So Mohammed Al Fayed has flogged Harrods off to the Qatari Royal Family. It feels like the end of an era. As a child, when we lived in central London for a while, my mother used to take me to get my hair cut in Harrods. She claimed it was the same price as everywhere else but the cut was far superior to your average high street salon. I can still remember riding a huge rocking horse there (well it seemed huge at the time). After every hair cut we would visit the pet department and coo over puppies and kittens. Eventually, we moved up north and I didn’t darken the doorstep of the world’s most famous department store again for some time.
Fast forward a number of years and we found we had a school age son. We enrolled him at the local primary and he joined the nursery when he was 4. He went almost overnight from being a bright, lively child (and yes, wilful and demanding but aren’t they all at that age?) into a thug of astonishing aptitude. He seemed magnetically drawn to the naughtiest boy in the class who taught him all he knew about inflicting pain and a few choice words to go with it. After a while (and once we found out that the school was letting him coach the other boy in reading - a bloody teaching assistant at the age of 4!!) we bit the bullet and moved him to a local mixed prep school – smaller classes, better discipline we reasoned, blah blah blah. The uniform supplier of this school at the time was Harrods (you see where I’m going with this now?)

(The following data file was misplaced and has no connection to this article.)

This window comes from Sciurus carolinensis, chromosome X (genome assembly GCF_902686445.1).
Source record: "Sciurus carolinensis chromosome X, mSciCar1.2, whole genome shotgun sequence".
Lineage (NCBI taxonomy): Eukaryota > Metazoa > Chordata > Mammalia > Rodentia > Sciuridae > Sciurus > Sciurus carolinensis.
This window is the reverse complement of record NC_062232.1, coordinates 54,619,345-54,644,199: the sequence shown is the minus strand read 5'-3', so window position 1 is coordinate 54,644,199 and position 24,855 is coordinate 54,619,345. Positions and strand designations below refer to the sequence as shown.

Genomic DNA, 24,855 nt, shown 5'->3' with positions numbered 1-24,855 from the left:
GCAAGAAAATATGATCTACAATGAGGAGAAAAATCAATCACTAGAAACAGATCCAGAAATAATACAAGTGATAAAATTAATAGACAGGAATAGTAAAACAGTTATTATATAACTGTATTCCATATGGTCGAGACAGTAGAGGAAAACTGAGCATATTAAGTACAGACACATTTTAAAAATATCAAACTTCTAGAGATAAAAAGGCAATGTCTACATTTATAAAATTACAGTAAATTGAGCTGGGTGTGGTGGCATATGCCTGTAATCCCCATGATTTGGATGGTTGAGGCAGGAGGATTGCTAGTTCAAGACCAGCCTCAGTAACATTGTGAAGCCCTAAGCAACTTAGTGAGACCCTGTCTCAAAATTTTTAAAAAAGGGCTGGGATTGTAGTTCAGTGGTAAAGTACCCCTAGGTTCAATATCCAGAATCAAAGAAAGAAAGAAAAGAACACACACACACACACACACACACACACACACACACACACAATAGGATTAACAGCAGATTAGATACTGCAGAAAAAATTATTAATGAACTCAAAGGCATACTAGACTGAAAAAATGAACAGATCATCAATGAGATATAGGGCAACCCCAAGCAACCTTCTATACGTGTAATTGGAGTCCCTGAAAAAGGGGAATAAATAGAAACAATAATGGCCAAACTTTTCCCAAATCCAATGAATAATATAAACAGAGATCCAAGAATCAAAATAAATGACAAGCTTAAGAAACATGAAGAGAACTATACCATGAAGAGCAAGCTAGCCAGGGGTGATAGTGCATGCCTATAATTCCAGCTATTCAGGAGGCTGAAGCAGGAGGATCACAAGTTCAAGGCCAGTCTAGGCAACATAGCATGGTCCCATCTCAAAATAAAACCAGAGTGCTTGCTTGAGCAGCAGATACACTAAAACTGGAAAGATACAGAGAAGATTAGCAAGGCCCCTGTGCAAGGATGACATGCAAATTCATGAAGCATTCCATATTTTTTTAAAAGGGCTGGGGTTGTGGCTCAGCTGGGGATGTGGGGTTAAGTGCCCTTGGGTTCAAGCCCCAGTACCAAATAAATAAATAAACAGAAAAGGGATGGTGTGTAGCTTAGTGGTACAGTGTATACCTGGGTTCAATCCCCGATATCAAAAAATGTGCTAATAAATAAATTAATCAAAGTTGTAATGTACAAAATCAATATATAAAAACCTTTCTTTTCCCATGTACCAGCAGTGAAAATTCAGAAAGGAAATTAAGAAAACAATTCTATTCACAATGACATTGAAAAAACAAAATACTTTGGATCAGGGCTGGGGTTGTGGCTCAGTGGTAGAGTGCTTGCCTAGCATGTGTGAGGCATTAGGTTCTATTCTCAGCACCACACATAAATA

TS was joining one term after everyone else but, as luck would have it, Harrods was visiting on the last day of the holidays for a uniform sale. I took the precaution of phoning them to make sure they would bring a blazer in his size. As I arrived at the sale, I saw my blazer being sold to the woman ahead of me in the queue. They had no others with them. They helpfully rang the store for me. None in stock but they could order one - it would take two weeks. TS was beside himself. Never good at handling change, the prospect of going to a new school and being the only child there without a blazer was all too much. In a state of infuriated maternal stress, I sat down and penned a strong letter to Mr Al Fayed berating him for the psychological damage he had personally inflicted upon my semi-naked son.
The next thing I knew, I had a phone call from his P.A. Deeply apologetic, she assured me that they had sourced a blazer and that it would be delivered the following Monday. To be honest, I was gobsmacked and more than a little impressed. Monday dawned and I was expecting a bit of a brown paper parcel through the post. Time passed, the postman came and went – nothing. At around 5pm the doorbell rang. A guy of, say, 22 filled my doorway. The words ‘brick’ and ‘shithouse’ floated across my mind. He had a rectangular green and gold box in his massive paw. “I say!” he began and I stifled a snigger. “Are you expecting a blazer?” “Um, yes,” I replied. “Do come in.” The children were wildly excited to have such a massive and unexpected visitor. As he lumbered into our tiny terrace, the clearly-visible boot print on the side of his face gave away his status as a rugger bugger. TD was bouncing excitedly on the sofa. “Hello man!” she shrieked. “I say!” said ‘man’ again, “she knows my name!” This was almost too much for me and I politely turned my laughter into a coughing fit. Not so the kids who just roared with 4 year old hysteria. He didn’t seem even slightly perturbed, just laughed with them and went on his way. So; honour was satisfied, TS still hated school but at least he had a blazer now.
Two weeks later, a swanky green and gold van drew up outside the house. You could almost see the neighbours curtains twitching – eyes out on stalks. A man alighted and handed me a familiar-looking box. “Sign here please.” I did. Guess what was inside? Thanks Mr Al Fayed – it came in very handy when his sister started at the same school a couple of years later.